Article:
caterpillars as i'.,r F iS possihT-l-iiie 1li l'ii. Somii(ie c;ate'rlnillai's-. iiowx evr.
are likely to escapie, fallh ",- l'i'',r the '-t )iu iou i e ;1' |p)|li t(.iiiioui of (lit
torch. In ii-i,-1, thle tiltli ,i.* ii V are is I ecs;iry tihat lno inilnlrt~ii i
tri- n',i

I I11IlBB I III1IIIII)IDltII 1111111l11
8 3 1262 09216 5454
injury be d(lone the tree, it should i,-A be used in burning out nes-.
except in the smaller lbinii-hei.- and twig-. the killilg of wvIi.h AwIld
be of Ino special importance. Nests in the larg',Ler limb, -Iihil I e
destr,,-,,l by Iaidil. as the use of the torch may kill the bark. re-lultilng
in perlmarent iiijiiry.
S,/..,,,',/ with (r.sernwals.-Tent caterpillars are readily Ldestroyed
by arsenicals sprayed oni foliage 'of trees iiinfelel by them. )Dr. II. 'T.
Feriinald's careful experiments atmd those of Professor Lowe iii deter-
I iiig- the amount of poison necessary to kill the caterpillar- show
that thie latter are very sensitive and are killed in from twot'o to tlree
days by the use of Paris green at the rate of 1 pound to 300 or 400
gallons of water.
(O)rchards or trees sprayed with arsenicals in the .,priing for the
(Tohli. moth, cankerwormnis, or similar insects will be Ikept practi-
cally free from tent caterpillar-, and this species rnirelv rcqiiire- at-
tention at the hands of the up-to-date commercial fruit _'row\ve. It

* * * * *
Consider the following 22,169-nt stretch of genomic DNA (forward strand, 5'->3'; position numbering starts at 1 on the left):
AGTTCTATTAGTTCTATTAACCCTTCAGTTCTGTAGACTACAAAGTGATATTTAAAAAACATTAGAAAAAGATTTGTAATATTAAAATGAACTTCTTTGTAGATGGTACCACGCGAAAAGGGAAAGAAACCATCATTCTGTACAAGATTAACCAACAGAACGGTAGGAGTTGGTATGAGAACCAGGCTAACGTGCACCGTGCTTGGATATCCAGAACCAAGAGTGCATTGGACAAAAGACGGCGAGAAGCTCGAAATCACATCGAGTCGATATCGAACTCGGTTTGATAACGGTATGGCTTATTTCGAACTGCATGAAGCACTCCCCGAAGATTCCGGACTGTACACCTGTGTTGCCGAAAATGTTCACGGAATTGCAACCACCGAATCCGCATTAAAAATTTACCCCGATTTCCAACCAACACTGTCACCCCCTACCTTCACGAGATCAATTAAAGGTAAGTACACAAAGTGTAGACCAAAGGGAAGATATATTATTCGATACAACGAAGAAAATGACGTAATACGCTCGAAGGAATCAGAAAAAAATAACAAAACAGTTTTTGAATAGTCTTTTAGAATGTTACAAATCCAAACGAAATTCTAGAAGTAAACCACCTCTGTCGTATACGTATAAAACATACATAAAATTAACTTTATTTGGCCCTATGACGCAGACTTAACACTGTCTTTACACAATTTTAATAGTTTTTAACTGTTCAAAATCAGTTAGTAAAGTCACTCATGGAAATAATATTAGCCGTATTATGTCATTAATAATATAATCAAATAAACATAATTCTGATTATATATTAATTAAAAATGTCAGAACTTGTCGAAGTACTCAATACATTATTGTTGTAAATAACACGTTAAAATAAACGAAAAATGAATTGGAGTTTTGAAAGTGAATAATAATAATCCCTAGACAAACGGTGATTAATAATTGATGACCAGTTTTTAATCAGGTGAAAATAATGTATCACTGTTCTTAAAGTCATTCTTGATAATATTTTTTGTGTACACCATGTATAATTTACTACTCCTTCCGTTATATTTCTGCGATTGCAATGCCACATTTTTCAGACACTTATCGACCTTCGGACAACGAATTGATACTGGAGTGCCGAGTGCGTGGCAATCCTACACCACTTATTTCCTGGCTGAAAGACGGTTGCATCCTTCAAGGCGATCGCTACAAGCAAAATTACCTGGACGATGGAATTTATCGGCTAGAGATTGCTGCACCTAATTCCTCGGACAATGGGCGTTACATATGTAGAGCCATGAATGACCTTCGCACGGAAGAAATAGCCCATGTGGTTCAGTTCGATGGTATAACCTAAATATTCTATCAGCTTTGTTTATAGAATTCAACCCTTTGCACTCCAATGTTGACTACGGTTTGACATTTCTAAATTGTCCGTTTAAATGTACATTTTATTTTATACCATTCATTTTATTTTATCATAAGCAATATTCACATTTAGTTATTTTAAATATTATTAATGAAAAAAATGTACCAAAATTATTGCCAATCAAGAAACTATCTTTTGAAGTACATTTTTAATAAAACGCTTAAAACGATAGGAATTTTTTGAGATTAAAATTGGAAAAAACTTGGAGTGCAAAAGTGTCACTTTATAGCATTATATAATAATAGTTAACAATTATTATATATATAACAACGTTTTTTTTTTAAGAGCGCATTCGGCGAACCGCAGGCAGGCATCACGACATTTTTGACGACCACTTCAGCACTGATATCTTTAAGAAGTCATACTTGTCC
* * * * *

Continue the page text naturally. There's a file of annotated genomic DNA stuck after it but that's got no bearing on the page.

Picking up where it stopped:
will be troublesome in the scattered trees around the liuiv ort in the
mall orchard which is not I,.' ,lILirly sprayed. On sulli trees thlie
nests will likely be in evidence ,v'.V -iring. and liirillg -, Occ'a-ionll
years the caterpillars may be excessiverly alndiilan(. ollipletely de-
foli.itingu the trees.
Even in the small home orchard of a dozen or more tree- it will
be found highly *profitable to adopt a -\ tcrii of -pravin. I whlilh will
control not only tent caterpillars but such serious pests a. thie oillint
motlhi. (;iiikci,'iriii-. various bud and leaf feeinur ii-,ect-. ;i]d will
.ireatly red(luce injury from the curculio.
Any of tihe arsenical insecticides may be ,i-dl. as Pari, green.
Scheele's ,reen, arsenate of lead, etc. The former two are 11'4(I at
Ilie raIte of 1 pound to 150 or 2'11) 'llons of water, and ie latwitr ;It
the rate of 2 pounds to 50) gallons of water, tihe milk of lime fro,',i an
equal amount by weight of stone liiim. as 1)0poison eItd. leinL',. adldle:d to
neutralize any caustic effect of thle arsenical on the f, ia-e. Pref-
erably, however, the poisons should be used in Bordealix mixture.
thulls eff, ,il'i a combination treatment for insects uand I'Iiiiii di~-
ease+. On stone fruits, such as cherry, .I Il,, and plum. .ir-elic iel-
;ire likely to cause injury to fli:w,, and must be used with caution if
at all. (n siuchI trees the arsenate of lead is pIrif'r;dhii. a- it i- I.-
injurious to filiaig. anid on all trees- sticks much better. III -Iprv.iing
for thle tent caterpillar only, appl)lications should be ma, h\ %IhIil thi.
calterpillars are Yet small, as these succlmll)b more ,iiiidi I) o Ii-,'i-
tihar when more nearly full grown, and prompt 'tI en lIlet -top- fill-
thler defoliation of the trees.
Approved :
Sc WV ASmIrN'TON, D). C.. Dec.emr ., I''"".
I Cir. 9S]j